We’re so excited to celebrate the 10th Anniversary of Marisol McDonald Doesn’t Match/Marisol McDonald no combina by Monica Brown and illustrated by Sara Palacios. Over the years, the iconic, titular character, Marisol, has touched the hearts of young readers everywhere through play, imagination, and just being her amazing self!
Renowned author Monica Brown wrote this title as well as others in this lively series—Marisol McDonald and the Clash Bash/Marisol McDonald y la fiesta sin igual and Marisol McDonald and the Monster/Marisol McDonald y el monstruo—to bring her own experience of being multiracial to life. Fans of the award-winning Marisol McDonald series will be encouraged to embrace their own uniqueness like Marisol who takes pride in her individuality.
Thank you to all who joined us for our most recent webinar, “Children’s Books About Joy,” with authors Kelly J. Baptist (The Electric Slide and Kai), Samara Cole Doyon (Magic Like That), and David Anthony Durham (The Shadow Prince). If you missed it live (or just want to watch again), you can watch the webinar below, or here on YouTube. Keep reading for links to resources and booklists shared during the webinar.
In this blog post by Kiana Low, our Lee & Low summer intern, she shares the need for educators to create space for more diverse, contemporary books and voices to balance the “classics.”
The classics. If you attended high school in the United States, your mind may immediately go to Shakespeare, Jane Eyre, or maybe even Nathaniel Hawthorne, whose The Scarlet Letter has been a Puritan warning against female sexuality for nearly two centuries. These are the old guard of high school English classics—literature included in reading lists for generations. There are also “modern classics”—you may think of J.D. Salinger, Harper Lee, and John Steinbeck.
Next month is the release of Black Was the Ink by New Visions Award winner Michelle Coles and illustrated by Justin Johnson. Motivated by Coles’ frustration with the pace of racial progress in America, she wrote this book for readers to discover the critical work of Black congressmen during Reconstruction, an often overlooked time period, and make critical connections to present day.
Black Was the Ink, an extraordinary work fueled by rigorous research and impactful history, is a critical text for high school students and educators looking for authentic, honest history about the United States.
With more districts and states requiring equity in quality of materials and many are making more funding available, educators serving Dual Language Learners and English Language Learners have incredible opportunities this school year to get students back on track or help students build on the progress they have made.
For a school year like no other, educators, librarians, and caregivers are looking to research findings to find the best strategies in meeting the needs of their incoming Dual Language Learners.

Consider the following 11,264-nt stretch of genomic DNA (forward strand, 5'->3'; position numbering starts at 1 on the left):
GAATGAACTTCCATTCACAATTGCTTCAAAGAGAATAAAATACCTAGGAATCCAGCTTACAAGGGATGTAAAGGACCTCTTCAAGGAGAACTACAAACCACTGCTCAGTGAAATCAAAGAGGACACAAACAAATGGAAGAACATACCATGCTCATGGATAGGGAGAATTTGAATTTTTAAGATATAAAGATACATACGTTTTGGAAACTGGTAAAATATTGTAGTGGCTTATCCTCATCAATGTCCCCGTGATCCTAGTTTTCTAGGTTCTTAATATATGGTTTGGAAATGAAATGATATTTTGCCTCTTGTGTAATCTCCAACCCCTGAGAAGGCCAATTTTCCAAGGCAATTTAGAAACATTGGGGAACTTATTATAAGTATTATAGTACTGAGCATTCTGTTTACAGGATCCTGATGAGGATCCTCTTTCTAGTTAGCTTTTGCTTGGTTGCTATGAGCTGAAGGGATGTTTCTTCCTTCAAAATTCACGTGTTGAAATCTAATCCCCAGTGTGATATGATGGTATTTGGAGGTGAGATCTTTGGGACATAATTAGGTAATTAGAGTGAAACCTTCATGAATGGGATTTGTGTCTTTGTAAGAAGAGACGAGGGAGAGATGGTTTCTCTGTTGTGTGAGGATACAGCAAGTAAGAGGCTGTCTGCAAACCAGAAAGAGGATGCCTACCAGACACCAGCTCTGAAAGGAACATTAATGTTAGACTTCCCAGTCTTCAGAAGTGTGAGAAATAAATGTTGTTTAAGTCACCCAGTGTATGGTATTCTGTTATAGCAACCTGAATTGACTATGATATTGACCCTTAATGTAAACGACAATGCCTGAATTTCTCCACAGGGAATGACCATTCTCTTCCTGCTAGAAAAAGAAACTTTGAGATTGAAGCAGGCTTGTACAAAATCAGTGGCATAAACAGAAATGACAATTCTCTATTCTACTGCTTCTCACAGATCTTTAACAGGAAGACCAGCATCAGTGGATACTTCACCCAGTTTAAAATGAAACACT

We’re thrilled to announce the launch of our much-anticipated Books About Joy: A Diverse Reading List, a list inspired by our blog post, “10 Picture Books That Are Not About Oppression,” which continues to be one of our most-read and shared articles to this day.
This updated and more in-depth list of diverse books reflects the daily lives of children and the joy of play, family and friends, and being themselves.
A disproportionate number of books about BIPOC protagonists focus on their marginalization. Though it is important for children to understand the history and complexity of oppression, racism, and discrimination, children—especially children of color—also deserve to see themselves thrive and to experience the joy of being
part of a loving community.
How fun is your bookroom? Where does joy intersect with culturally responsive and diverse books?
A disproportionate number of books about BIPOC protagonists focus on their marginalization. Though it is important for children to understand the history and complexity of oppression, racism, and discrimination, children—especially Indigenous children, Black children and children of color—also deserve to see themselves thrive and to experience the joy of being part of a loving community.
In this blog post, we interviewed Abeer Shinnawi, Program Lead at Re-Imagining Migration, about exploring the topics of migration and immigration in the classroom, how children’s books can be used to guide these discussions, and how this new infographic offers guidance on curating text sets aligned to the Re-Imagining Migration Learning Arc framework. Let’s jump right in!
Join the Center for English Learners at the American Institutes for Research® for a webinar on Cultivating Oral Language and Literacy Talent in Students (COLLTS), an evidence-based, research-backed, and classroom-tested language and literacy program for preschoolers. The event will be held on Thursday, September 16th at 4:00 PM ET.
Cultivating Oral Language and Literacy Talent in Students (COLLTS) is designed to help teachers support language and literacy development for young dual language learners. An intervention study found that children who participated in COLLTS showed significantly larger gains in oral language than children who did not participate in the program.
School is back in session, so it’s time to rouse those hungry minds with our STEM diverse reading list and collection! There’s something for every student within these vibrant stacks of books. Animals, architects, engineers, surgeons, economists, environmentalists, and more fill the pages of these engaging, diverse reads.
In this blog post, we’ve rounded up STEM books for grades 6-8+. You can find more of our STEM titles in our STEM Diverse Reading List and the corresponding book collection.